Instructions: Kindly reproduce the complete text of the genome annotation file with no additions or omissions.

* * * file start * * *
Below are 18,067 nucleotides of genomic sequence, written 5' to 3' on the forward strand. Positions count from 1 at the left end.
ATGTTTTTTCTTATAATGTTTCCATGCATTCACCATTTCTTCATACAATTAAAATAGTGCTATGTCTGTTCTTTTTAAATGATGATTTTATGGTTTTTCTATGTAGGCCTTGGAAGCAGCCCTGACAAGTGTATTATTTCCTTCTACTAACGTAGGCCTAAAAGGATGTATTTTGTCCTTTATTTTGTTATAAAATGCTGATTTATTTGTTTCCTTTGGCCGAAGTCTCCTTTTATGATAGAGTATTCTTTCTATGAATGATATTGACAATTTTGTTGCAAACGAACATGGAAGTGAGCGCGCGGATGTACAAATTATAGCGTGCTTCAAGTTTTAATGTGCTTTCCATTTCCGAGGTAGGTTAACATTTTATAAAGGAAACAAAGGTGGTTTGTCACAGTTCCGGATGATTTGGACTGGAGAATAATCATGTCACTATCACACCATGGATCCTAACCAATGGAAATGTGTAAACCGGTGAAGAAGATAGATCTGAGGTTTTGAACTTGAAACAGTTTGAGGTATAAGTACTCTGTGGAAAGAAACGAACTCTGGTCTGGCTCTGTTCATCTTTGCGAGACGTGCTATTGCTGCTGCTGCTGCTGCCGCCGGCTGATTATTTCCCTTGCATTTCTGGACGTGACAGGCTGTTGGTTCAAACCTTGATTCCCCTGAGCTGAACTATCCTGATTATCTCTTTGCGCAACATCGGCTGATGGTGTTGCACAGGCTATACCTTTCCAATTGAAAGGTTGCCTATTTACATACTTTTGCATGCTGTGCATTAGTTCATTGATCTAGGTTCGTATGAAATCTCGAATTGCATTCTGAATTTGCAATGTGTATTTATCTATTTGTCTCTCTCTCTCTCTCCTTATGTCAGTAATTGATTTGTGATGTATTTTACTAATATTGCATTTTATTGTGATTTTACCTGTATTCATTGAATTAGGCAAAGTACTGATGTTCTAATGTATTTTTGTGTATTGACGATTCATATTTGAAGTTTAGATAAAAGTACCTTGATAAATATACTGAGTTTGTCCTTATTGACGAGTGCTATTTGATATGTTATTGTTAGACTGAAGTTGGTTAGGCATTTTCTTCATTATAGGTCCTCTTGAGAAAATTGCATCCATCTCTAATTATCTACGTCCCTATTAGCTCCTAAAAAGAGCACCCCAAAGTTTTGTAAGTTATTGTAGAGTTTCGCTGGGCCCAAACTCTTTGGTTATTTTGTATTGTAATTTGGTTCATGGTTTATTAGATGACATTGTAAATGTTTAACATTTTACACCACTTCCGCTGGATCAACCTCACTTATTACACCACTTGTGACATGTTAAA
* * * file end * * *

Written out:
Below are 18,067 nucleotides of genomic sequence, written 5' to 3' on the forward strand. Positions count from 1 at the left end.
ATGTTTTTTCTTATAATGTTTCCATGCATTCACCATTTCTTCATACAATTAAAATAGTGCTATGTCTGTTCTTTTTAAATGATGATTTTATGGTTTTTCTATGTAGGCCTTGGAAGCAGCCCTGACAAGTGTATTATTTCCTTCTACTAACGTAGGCCTAAAAGGATGTATTTTGTCCTTTATTTTGTTATAAAATGCTGATTTATTTGTTTCCTTTGGCCGAAGTCTCCTTTTATGATAGAGTATTCTTTCTATGAATGATATTGACAATTTTGTTGCAAACGAACATGGAAGTGAGCGCGCGGATGTACAAATTATAGCGTGCTTCAAGTTTTAATGTGCTTTCCATTTCCGAGGTAGGTTAACATTTTATAAAGGAAACAAAGGTGGTTTGTCACAGTTCCGGATGATTTGGACTGGAGAATAATCATGTCACTATCACACCATGGATCCTAACCAATGGAAATGTGTAAACCGGTGAAGAAGATAGATCTGAGGTTTTGAACTTGAAACAGTTTGAGGTATAAGTACTCTGTGGAAAGAAACGAACTCTGGTCTGGCTCTGTTCATCTTTGCGAGACGTGCTATTGCTGCTGCTGCTGCTGCCGCCGGCTGATTATTTCCCTTGCATTTCTGGACGTGACAGGCTGTTGGTTCAAACCTTGATTCCCCTGAGCTGAACTATCCTGATTATCTCTTTGCGCAACATCGGCTGATGGTGTTGCACAGGCTATACCTTTCCAATTGAAAGGTTGCCTATTTACATACTTTTGCATGCTGTGCATTAGTTCATTGATCTAGGTTCGTATGAAATCTCGAATTGCATTCTGAATTTGCAATGTGTATTTATCTATTTGTCTCTCTCTCTCTCTCCTTATGTCAGTAATTGATTTGTGATGTATTTTACTAATATTGCATTTTATTGTGATTTTACCTGTATTCATTGAATTAGGCAAAGTACTGATGTTCTAATGTATTTTTGTGTATTGACGATTCATATTTGAAGTTTAGATAAAAGTACCTTGATAAATATACTGAGTTTGTCCTTATTGACGAGTGCTATTTGATATGTTATTGTTAGACTGAAGTTGGTTAGGCATTTTCTTCATTATAGGTCCTCTTGAGAAAATTGCATCCATCTCTAATTATCTACGTCCCTATTAGCTCCTAAAAAGAGCACCCCAAAGTTTTGTAAGTTATTGTAGAGTTTCGCTGGGCCCAAACTCTTTGGTTATTTTGTATTGTAATTTGGTTCATGGTTTATTAGATGACATTGTAAATGTTTAACATTTTACACCACTTCCGCTGGATCAACCTCACTTATTACACCACTTGTGACATGTTAAA